It is notably an implementation issue, not a language one (however the typing is different in the languages).
Pedantically, both Python & C++ are Turing-complete languages with a lot of bindings to external libraries, so every program you could write in Python could be rewritten in C++ and vice versa.
/usr/bin/python (a.k.a. cpython) is a bytecode interpreter
/usr/bin/g++ is a native compiler
So very often a C++ program would be faster than the equivalent python program.
notice that there are experimental python compilers (e.g. pypy) and experimental C++ interpreters.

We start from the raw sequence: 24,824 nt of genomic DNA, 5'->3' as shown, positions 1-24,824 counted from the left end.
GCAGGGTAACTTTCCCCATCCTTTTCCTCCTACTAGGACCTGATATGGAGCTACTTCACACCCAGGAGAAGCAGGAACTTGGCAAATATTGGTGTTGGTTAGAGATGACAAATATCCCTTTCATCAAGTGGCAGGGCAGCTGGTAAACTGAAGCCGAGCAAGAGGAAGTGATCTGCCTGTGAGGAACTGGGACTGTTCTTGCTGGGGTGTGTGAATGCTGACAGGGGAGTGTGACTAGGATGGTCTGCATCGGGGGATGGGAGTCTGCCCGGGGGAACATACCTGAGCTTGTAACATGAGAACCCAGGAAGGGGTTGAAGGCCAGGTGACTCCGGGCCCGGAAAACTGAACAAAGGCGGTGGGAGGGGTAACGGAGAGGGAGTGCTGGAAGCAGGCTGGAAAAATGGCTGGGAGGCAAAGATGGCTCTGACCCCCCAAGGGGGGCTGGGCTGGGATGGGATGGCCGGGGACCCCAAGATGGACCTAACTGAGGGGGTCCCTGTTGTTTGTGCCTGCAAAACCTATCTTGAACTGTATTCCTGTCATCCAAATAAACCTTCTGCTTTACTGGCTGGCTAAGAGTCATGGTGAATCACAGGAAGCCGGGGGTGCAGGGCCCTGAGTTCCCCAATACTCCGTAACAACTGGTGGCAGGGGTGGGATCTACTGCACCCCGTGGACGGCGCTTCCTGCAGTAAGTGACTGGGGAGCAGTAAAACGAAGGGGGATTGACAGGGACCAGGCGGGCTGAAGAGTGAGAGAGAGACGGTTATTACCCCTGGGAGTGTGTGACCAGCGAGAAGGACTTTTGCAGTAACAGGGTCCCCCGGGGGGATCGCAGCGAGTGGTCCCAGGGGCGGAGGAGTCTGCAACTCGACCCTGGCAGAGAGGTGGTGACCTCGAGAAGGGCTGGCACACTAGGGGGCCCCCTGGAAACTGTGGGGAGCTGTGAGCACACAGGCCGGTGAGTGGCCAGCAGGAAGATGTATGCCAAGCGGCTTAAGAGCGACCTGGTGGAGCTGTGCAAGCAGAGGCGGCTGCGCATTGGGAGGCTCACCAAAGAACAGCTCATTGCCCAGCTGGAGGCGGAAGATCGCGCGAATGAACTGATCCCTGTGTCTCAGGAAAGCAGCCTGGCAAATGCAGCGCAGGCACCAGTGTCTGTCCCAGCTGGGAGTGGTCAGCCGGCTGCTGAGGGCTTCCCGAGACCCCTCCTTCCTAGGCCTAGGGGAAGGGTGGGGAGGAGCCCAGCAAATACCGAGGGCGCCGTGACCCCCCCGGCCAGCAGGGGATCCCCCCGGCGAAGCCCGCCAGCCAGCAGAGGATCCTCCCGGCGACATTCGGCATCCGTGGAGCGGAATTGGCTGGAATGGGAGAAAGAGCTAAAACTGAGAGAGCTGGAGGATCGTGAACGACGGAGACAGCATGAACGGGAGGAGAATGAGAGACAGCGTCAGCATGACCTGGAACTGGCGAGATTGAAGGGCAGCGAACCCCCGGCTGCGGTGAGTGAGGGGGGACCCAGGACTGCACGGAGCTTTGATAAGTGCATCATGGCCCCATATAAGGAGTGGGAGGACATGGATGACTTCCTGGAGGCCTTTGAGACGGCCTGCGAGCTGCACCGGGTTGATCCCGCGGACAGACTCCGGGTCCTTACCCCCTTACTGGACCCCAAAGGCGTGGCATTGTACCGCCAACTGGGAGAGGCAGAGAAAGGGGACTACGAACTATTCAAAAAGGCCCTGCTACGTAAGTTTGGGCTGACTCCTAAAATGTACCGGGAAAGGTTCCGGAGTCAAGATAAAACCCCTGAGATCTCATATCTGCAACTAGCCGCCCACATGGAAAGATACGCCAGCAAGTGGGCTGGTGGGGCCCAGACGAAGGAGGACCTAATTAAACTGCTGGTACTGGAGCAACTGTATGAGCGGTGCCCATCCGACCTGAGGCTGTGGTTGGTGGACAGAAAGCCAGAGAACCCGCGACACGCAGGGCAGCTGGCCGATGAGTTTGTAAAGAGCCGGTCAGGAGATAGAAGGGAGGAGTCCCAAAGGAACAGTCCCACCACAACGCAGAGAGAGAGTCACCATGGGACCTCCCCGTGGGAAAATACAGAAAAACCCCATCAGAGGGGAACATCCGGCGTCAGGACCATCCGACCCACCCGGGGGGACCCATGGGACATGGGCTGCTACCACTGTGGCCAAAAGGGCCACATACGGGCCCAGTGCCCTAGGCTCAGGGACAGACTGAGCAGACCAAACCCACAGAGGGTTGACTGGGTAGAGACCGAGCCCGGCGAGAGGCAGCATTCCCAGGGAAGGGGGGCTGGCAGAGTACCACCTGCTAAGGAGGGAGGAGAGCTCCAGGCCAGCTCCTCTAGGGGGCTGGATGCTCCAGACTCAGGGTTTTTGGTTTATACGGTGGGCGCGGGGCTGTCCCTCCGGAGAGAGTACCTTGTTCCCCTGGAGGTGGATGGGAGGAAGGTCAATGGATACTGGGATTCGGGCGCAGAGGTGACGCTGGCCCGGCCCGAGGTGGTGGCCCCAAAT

So C++ is good for programs which need to be fast, but may accept more development time, and Python is good for programs which need to be written quickly.
You probably won't write a Unix shell or an OS kernel (or even an optimizing C++ compiler) in Python (but in C++ or C), and you probably won't write a sysadmin script or utility in C++ (but in Python).
Also, a C++ program can usually be distributed as a self-contained executable (either statically linked, or using many C++ shared libraries).
BTW, some Common Lisp implementations (e.g. SBCL) brings you a dynamic typing and an expressivity close to Python with a performance close to C++.